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« No "Silver Bullet" In Obama Jobs Speech | Blog Home Page | KS Sen Poll: Moran +3 »

Hoyer Calls Out 'Party of No'

House Majority Leader Steny Hoyer called on Republicans in the House and Senate to step up to the historical standard of bipartisanship and begin debating major pieces of legislation in good faith.

"One of our two great parties is now an organization committed to an unprecedented level of lockstep opposition to the president," said Hoyer. "A 'Party of No,' whose political strategy is an investment in failure for our country and paralysis for its institutions."

In a 30-minute speech yesterday to the Center for American Progress, Hoyer cited a number of instances in which both parties in the last half-century worked toward compromise on major legislation: civil rights in 1964, Medicare in 1965, Social Security in 1983, tax reform in 1986, No Child Left Behind in 2001. He also included environmental legislation under Richard Nixon, welfare reform under Bill Clinton and the 1956 interstate highway bill.

"No one expects Republicans to roll over for President Obama," said Hoyer. "But the 'Party of No' strategy is so disappointing because the history of Congress is full of loyal oppositions that shared responsibility for governing in trying times and shaped some of the most important legislation of their eras."

Hoyer's comments come as the Senate engages in bitter floor debate on comprehensive health care reform -- debate that has seen Republicans use tactical, parliamentary tools to slow the progress of the bill. Sen. Judd Gregg (R-N.H.), who is retiring at the end of next year and turned down the Commerce Secretary position in the Obama administration, became the face of the GOP's maneuvers when his memo to colleagues on how to slow debate was leaked to the press.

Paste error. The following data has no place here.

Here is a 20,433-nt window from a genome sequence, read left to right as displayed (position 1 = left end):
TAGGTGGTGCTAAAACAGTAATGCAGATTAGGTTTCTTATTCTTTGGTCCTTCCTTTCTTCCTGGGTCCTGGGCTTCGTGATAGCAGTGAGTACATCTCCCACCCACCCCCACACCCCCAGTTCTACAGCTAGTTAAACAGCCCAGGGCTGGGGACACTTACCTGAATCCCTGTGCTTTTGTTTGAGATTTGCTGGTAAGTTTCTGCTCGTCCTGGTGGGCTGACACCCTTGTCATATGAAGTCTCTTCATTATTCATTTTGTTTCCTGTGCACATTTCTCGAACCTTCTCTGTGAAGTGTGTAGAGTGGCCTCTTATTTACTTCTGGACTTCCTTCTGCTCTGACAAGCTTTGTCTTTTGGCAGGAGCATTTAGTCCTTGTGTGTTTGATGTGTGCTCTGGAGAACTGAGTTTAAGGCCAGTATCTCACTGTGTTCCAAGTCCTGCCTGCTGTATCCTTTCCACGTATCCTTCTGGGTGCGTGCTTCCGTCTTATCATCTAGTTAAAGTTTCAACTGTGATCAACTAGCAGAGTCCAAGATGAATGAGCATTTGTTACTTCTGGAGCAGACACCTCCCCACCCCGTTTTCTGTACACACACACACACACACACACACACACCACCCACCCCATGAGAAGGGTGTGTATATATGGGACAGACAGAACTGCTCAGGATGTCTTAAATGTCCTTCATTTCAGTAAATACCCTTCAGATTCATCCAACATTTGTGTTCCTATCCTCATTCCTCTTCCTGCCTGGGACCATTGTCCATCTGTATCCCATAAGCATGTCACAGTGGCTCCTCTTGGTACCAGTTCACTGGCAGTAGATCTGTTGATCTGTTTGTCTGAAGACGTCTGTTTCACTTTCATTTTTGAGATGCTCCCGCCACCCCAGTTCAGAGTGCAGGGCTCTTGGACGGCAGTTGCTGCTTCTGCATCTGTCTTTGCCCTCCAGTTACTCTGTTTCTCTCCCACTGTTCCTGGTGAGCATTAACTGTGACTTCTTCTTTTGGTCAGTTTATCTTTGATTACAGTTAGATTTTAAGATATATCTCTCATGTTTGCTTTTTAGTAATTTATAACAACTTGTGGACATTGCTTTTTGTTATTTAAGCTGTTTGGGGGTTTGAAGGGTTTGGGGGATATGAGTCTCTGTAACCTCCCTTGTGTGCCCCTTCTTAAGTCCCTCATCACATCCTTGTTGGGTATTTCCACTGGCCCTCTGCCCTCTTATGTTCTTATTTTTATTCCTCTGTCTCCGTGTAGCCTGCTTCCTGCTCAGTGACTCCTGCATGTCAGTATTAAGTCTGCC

Senate Majority Whip Richard Durbin (D-Ill.) said in an MSNBC interview yesterday that Republicans have used "91 different efforts to stop and slow down debate" this year.

House Republicans scoffed at Hoyer's comments. When reached for comment, the office of Republican Conference Chairman Mike Pence (R-Ind.) directed RealClearPolitics toward a website that houses the GOP's alternatives to the Democrats' legislation for stimulating the economy, energy, health care and the budget (http://www.gop.gov/solutions).

"House Republicans have brought forth several plans to lower health care costs, create jobs and bring our fiscal house to order," Pence said in a statement to RCP. "Unfortunately, Democrats and the Administration have refused to work across party lines to create common-sense solutions that help our nation's hard-working families. Republicans will continue to put politics aside to move our country in the right direction."

While Hoyer admitted that Democrats have not been perfect, the speech centered on the failings of Republicans in the current Congress -- as opposed to Democrats and Republicans in years past that worked together to craft legislation.

"It is easy to understand why the Majority Leader is more eager to attack Republicans than defend his own Leadership's record," Michael Steel, spokesman for House Minority Leader John Boehner, said in a statement to RCP. "Every time out-of-touch Washington Democrats have chosen to go it alone on some liberal scheme this year, Republicans have offered a better solution, rooted in our principles. Democrats need to stop whining about us and actually get something done to help the American people."